Is Forcing People To Volunteer A Good Idea?

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Since 1999, mandatory volunteer service has been a requirement for Ontario high school students to graduate. The concept has received a lot of attention (and backlash) in the US, and while there has been some discussion and controversy in Canada, it hasn’t been felt at quite the same level.

Still, whether forced volunteering is a good idea or not is definitely worth further exploration. Luckily, there is a lot of information on the subject ranging from credible sources like StatsCan, to not quite as credible sources like (que the segue).

“Forced to volunteer. That is the Orwellian notion to which contemporary liberalism has sunk.” writes Thomas Howell for

Ok, so maybe that is a little (a lot) far-fetched and suspiciously argumentative, but it is one of the first Google search results if you search “Is forced volunteering good?.” But then again, if you Google “Mr. Howell” he appears alongside other similar shock-comment pundits such as Ann Coulter.

On some level he may be on to something, though. After all, there is intelligent debate surrounding the area of forced volunteering.

“To call mandatory community service ‘volunteering’ is a problem because then we begin to confuse the distinction between an activity that is freely chosen and something that is obligatory and perhaps not always rewarding. Volunteering should be something you choose to do because you want to do it, not because somebody made you do it.” says Linda Graff, President of Linda Graff & Associates Inc., an international consulting firm based in Dundas, Ontario.

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Another influencer in the volunteer sector shares similar thoughts, as Maclean’s writes:

‘“The mandated nature means this is not really volunteering,” says Ruth MacKenzie, former president and CEO of Volunteer Canada. She lumps high school hours in with community service orders and other court-mandated sentencing requirements. The fear among those in the charity business is that forcing kids to volunteer in high school might turn them off the concept for the rest of their lives.”

But what about the positives?

Research at Wilfrid Laurier University in Waterloo, Ont., reveals no negative impacts from forcing students to provide a week of free work for worthy causes. “Making it mandatory doesn’t undermine any of the positive aspects of the program,” says politics professor Steven Brown. “It doesn’t poison the well.”

There is also significant research that proves the younger an individual becomes involved in volunteering the more likely they are to become lifelong volunteers.

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After all, the idea of showing youth a part of society they may not discover on their own doesn’t seem like a bad idea. Do you remember what you were like as a teenager? I do.

I was self-absorbed more than I’d like to admit and it wasn’t until I had to fulfill my volunteer hours that I realized there was a whole world that existed outside the expanse of my own ego.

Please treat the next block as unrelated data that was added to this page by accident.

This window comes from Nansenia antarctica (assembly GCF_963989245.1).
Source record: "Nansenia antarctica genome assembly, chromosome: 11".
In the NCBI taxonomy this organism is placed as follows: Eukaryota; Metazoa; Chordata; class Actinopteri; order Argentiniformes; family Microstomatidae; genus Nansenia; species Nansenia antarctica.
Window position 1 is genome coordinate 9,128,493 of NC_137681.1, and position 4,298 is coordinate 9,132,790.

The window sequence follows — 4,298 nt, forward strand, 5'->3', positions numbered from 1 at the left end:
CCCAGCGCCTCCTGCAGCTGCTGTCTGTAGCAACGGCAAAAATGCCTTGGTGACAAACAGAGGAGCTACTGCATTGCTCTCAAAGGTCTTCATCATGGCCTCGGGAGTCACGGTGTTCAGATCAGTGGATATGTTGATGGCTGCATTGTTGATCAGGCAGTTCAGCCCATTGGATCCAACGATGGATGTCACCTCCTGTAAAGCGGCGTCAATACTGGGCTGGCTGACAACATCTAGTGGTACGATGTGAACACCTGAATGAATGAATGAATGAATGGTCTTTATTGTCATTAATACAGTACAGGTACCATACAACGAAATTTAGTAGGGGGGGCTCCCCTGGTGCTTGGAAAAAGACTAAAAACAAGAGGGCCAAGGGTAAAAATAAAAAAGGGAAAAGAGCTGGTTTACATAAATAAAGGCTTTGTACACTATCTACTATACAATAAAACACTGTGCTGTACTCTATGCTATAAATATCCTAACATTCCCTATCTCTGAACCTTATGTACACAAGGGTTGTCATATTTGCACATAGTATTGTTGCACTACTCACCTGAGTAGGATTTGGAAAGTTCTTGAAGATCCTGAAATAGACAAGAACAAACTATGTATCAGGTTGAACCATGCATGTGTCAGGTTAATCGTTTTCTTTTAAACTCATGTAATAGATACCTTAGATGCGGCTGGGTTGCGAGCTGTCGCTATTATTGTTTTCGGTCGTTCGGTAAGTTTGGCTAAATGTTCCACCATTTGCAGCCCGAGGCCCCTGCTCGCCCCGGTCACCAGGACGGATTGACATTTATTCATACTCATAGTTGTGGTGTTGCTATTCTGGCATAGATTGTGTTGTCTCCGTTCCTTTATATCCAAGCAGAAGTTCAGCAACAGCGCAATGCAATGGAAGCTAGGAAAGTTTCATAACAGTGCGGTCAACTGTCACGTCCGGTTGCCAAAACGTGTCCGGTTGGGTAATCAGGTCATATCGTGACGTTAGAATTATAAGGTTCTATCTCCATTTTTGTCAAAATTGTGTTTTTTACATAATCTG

I started volunteering for Elmira’s Robin in the Hood festival by helping children with special needs experience the medieval festival in all its knightly glory. This experience directly led to my spending 8 years as a Developmental Service Worker and is the reason I still continue to volunteer with individuals with cognitive and developmental delays.

Isn’t this type of push-towards-action a good thing, then?

“Without community service, we would not have a strong quality of life. It’s important to the person who serves as well as the recipient. It’s the way in which we ourselves grow and develop,” , says Dr. Dorothy Height, president and CEO of the National Council of Negro Women.

Is forcing students to volunteer different than forcing them to learn proper language or science skills? These are skills which help define attitudes that they will carry with them through the rest of their lives.

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But high school doesn’t just prepare students for further education; it equips them for social interaction, problem solving in all aspects of life, and helps to direct students down a lifelong path – career or otherwise.

One theory suggests a correlation between service learning and higher academic gain. The idea here is that the transferable skills learned in a practical setting during a volunteer opportunity can be taken back to the classroom and applied in new, previously not thought of ways.

We’ve mentioned in other articles the documented health benefits associated with volunteerism. Isn’t there an expanding obesity epidemic amongst our youth? Wouldn’t we want to encourage different and varied ways for our youth to be active and healthy, then?

One area that many sources fail to recognize is the direct benefit to an individual’s employability if they list volunteer experience on their resume.

For example, volunteering gives students access to training and implementation of work-related skills as well as interaction with people from other walks of life. We all know that gaining employment in today’s Canadian job market is tough and often relies heavily on transferable skills that are not necessarily related to the position’s requirements.

You want to be a graphic designer? Good for you – that’s admirable – but guess what? Thousands of other people know the same software tools you do. What sets you apart? Is it your personality or experiences? The answer is likely yes; but how do you show an employer all your experience or the depth of your awesome personality on a resume they’ve barely read, or in a 30 minute interview? It’s certainly tough, if not completely impossible.

One sure-fire way is to share your volunteer experiences. Employers know that the more someone volunteers the less of a slug they will be. Volunteers are also typically associated with buzzwords like ‘self-starter’ or ‘motivated’ – you know, the things all employers want their employees to be.

Another highly unrecognized benefit of high school students volunteering is that many scholarships and bursaries have volunteer hour requirements, or, at the very least, seek students who are active participants in their own community. If you want access to certain scholarships, you need to meet these requirements.

Post-secondary isn’t cheap and many are going to attend without financial support from family, so why not seek ways to help yourself out?